A couple days ago, it was reported that a security flaw had been found in Microsoft’s cloud service. Now however, it has been revealed that Microsoft has fixed the vulnerability in its cloud computing service. This will provide relief from the warning that the flaw could have been used by hackers to take over a major cloud-computing database product by the company, that is mainly used by industry giants.
On Friday, the company also said that it doesn’t have reason to believe that there had been any exploit of the potential data back door by hackers or malicious actors. Neither is there any evidence of customer data being compromised.
Unprecedented Critical Vulnerability
The “unprecedented critical vulnerability” had first been identified by Wiz, a cybersecurity firm led by former Microsoft employees, in early August, following which, the tech biggie had been notified promptly.
Had it been exploited, the flaw could have affected the operations of thousands of companies, including many of which belong to the prestigious Fortune 500 list, as per a revelation by Wiz. However, Microsoft on Friday said that the flaw had affected only a small subset of the product’s large user base.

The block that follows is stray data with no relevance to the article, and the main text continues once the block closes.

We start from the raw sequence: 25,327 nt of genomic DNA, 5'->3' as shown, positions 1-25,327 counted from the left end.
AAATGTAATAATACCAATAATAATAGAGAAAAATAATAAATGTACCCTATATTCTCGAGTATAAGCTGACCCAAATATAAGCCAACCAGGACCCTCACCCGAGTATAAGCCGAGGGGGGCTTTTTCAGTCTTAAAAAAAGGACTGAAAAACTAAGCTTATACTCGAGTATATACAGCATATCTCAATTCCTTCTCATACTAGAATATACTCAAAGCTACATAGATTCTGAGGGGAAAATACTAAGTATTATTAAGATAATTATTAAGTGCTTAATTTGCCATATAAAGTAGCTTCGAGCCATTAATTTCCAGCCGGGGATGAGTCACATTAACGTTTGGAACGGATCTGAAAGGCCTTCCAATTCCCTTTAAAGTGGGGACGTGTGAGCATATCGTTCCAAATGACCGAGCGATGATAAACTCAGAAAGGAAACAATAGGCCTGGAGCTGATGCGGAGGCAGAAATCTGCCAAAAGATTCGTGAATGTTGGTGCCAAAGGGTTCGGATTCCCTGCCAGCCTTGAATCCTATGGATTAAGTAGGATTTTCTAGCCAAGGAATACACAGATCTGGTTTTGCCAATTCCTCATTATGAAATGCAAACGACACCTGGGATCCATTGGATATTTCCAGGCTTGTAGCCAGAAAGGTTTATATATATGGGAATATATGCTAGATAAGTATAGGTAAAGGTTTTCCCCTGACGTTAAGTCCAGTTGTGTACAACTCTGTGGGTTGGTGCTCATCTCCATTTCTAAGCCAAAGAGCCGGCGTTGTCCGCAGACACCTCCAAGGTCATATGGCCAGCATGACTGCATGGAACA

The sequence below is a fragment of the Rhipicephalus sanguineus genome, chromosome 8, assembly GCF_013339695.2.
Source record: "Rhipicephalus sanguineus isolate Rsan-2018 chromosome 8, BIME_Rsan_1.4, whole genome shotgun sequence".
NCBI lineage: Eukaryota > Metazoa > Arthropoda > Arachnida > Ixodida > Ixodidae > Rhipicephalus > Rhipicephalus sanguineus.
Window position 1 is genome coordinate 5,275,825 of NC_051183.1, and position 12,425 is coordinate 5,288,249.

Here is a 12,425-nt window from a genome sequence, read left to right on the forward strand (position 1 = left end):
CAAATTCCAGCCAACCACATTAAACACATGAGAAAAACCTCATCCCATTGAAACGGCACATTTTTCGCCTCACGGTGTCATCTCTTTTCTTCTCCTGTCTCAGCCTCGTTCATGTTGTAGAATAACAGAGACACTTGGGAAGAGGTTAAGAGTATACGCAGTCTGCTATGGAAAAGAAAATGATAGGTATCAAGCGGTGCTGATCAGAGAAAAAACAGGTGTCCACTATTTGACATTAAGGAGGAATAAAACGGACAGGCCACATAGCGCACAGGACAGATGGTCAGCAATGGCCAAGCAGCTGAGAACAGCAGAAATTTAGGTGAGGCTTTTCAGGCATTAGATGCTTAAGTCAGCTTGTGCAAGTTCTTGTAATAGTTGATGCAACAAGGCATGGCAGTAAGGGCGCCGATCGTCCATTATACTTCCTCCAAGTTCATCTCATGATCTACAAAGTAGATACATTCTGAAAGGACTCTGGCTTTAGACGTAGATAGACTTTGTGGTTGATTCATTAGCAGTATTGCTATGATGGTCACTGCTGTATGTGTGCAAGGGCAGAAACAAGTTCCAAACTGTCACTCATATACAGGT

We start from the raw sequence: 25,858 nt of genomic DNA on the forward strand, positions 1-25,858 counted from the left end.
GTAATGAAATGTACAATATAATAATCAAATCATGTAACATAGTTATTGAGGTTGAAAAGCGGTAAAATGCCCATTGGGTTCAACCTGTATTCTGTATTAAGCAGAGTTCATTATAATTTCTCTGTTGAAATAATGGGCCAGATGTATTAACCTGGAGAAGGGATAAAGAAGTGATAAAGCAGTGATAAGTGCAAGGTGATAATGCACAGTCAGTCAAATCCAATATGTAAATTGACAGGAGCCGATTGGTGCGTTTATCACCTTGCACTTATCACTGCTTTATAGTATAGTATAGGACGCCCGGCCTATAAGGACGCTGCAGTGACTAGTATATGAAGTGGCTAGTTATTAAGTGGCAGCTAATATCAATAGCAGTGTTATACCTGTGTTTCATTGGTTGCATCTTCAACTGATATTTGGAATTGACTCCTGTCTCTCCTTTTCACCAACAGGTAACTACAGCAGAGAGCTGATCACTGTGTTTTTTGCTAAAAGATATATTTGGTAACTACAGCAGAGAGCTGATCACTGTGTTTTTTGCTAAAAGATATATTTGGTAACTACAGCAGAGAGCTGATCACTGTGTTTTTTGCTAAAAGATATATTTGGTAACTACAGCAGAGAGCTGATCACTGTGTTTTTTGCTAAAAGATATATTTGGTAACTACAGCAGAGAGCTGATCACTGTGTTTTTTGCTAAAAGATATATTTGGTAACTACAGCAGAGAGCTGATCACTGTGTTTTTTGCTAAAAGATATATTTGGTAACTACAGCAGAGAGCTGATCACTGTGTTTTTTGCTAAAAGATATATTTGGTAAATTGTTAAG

Prior to the latest flaw being found out, Microsoft had in March become the victim of a hack on its Exchange mail servers, which had been blamed on spies from China. Apart from that, thee company’s code had apparently been used to keep tabs on the email history of US officials, an incident that had been said to be connected with Russian intel agents, and associated with software firm SolarWinds.
Rising Concerns And Pledged Investments
Even though there is no evidence of the flaw having had any major effect on customer security, it did work to raise major concerns about the safety of cloud services, especially in the face of the increasing interest being shown by governments and businesses alike, in the same.
This growing concern seems to also have resulted in the White House calling a cybersecurity summit on Thursday, following which, Microsoft pledged $20 billion in cyber security in the next five years, along with $150 million towards technical services designed to help governments amp up their defense systems. This comes even as federal lawmakers had called for Microsoft to upgrade its security, earlier this year. The catch here (for the company anyway) is that it will have to stop fleecing taxpayers.
Source: Associated Press